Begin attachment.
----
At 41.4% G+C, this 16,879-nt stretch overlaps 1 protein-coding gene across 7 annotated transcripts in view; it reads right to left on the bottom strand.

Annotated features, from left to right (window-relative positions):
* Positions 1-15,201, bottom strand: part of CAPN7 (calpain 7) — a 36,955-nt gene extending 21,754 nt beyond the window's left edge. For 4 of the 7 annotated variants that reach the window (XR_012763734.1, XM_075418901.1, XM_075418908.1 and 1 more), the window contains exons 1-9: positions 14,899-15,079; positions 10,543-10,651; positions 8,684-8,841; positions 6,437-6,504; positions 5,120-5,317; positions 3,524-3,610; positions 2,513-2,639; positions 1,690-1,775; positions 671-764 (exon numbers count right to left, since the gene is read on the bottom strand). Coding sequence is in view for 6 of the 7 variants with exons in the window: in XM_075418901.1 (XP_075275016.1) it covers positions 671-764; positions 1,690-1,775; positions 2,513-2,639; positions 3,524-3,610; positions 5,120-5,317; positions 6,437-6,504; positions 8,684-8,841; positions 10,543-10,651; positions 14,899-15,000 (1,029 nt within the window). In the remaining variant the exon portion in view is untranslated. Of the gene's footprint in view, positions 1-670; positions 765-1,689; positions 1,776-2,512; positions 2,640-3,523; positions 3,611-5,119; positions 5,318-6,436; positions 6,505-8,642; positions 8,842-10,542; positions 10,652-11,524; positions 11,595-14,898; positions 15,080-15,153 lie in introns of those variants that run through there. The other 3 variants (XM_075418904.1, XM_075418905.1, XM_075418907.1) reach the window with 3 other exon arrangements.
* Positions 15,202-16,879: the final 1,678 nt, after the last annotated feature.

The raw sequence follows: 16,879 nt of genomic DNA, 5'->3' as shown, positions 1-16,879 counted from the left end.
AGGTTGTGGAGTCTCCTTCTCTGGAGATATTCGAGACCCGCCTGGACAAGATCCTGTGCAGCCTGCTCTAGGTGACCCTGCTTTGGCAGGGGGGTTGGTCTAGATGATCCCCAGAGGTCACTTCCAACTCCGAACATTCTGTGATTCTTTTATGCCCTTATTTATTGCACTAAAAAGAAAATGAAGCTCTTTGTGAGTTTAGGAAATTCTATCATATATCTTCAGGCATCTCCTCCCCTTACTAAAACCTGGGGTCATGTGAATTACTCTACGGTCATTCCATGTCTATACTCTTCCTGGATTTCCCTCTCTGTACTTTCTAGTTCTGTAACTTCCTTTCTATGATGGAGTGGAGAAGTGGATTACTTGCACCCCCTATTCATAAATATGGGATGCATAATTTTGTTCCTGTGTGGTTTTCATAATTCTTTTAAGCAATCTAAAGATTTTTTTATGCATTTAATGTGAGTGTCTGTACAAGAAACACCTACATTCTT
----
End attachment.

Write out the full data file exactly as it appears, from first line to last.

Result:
At 41.4% G+C, this 16,879-nt stretch overlaps 1 protein-coding gene across 7 annotated transcripts in view; it reads right to left on the bottom strand.

Annotated features, from left to right (window-relative positions):
* Positions 1-15,201, bottom strand: part of CAPN7 (calpain 7) — a 36,955-nt gene extending 21,754 nt beyond the window's left edge. For 4 of the 7 annotated variants that reach the window (XR_012763734.1, XM_075418901.1, XM_075418908.1 and 1 more), the window contains exons 1-9: positions 14,899-15,079; positions 10,543-10,651; positions 8,684-8,841; positions 6,437-6,504; positions 5,120-5,317; positions 3,524-3,610; positions 2,513-2,639; positions 1,690-1,775; positions 671-764 (exon numbers count right to left, since the gene is read on the bottom strand). Coding sequence is in view for 6 of the 7 variants with exons in the window: in XM_075418901.1 (XP_075275016.1) it covers positions 671-764; positions 1,690-1,775; positions 2,513-2,639; positions 3,524-3,610; positions 5,120-5,317; positions 6,437-6,504; positions 8,684-8,841; positions 10,543-10,651; positions 14,899-15,000 (1,029 nt within the window). In the remaining variant the exon portion in view is untranslated. Of the gene's footprint in view, positions 1-670; positions 765-1,689; positions 1,776-2,512; positions 2,640-3,523; positions 3,611-5,119; positions 5,318-6,436; positions 6,505-8,642; positions 8,842-10,542; positions 10,652-11,524; positions 11,595-14,898; positions 15,080-15,153 lie in introns of those variants that run through there. The other 3 variants (XM_075418904.1, XM_075418905.1, XM_075418907.1) reach the window with 3 other exon arrangements.
* Positions 15,202-16,879: the final 1,678 nt, after the last annotated feature.

The raw sequence follows: 16,879 nt of genomic DNA, 5'->3' as shown, positions 1-16,879 counted from the left end.
AGGTTGTGGAGTCTCCTTCTCTGGAGATATTCGAGACCCGCCTGGACAAGATCCTGTGCAGCCTGCTCTAGGTGACCCTGCTTTGGCAGGGGGGTTGGTCTAGATGATCCCCAGAGGTCACTTCCAACTCCGAACATTCTGTGATTCTTTTATGCCCTTATTTATTGCACTAAAAAGAAAATGAAGCTCTTTGTGAGTTTAGGAAATTCTATCATATATCTTCAGGCATCTCCTCCCCTTACTAAAACCTGGGGTCATGTGAATTACTCTACGGTCATTCCATGTCTATACTCTTCCTGGATTTCCCTCTCTGTACTTTCTAGTTCTGTAACTTCCTTTCTATGATGGAGTGGAGAAGTGGATTACTTGCACCCCCTATTCATAAATATGGGATGCATAATTTTGTTCCTGTGTGGTTTTCATAATTCTTTTAAGCAATCTAAAGATTTTTTTATGCATTTAATGTGAGTGTCTGTACAAGAAACACCTACATTCTT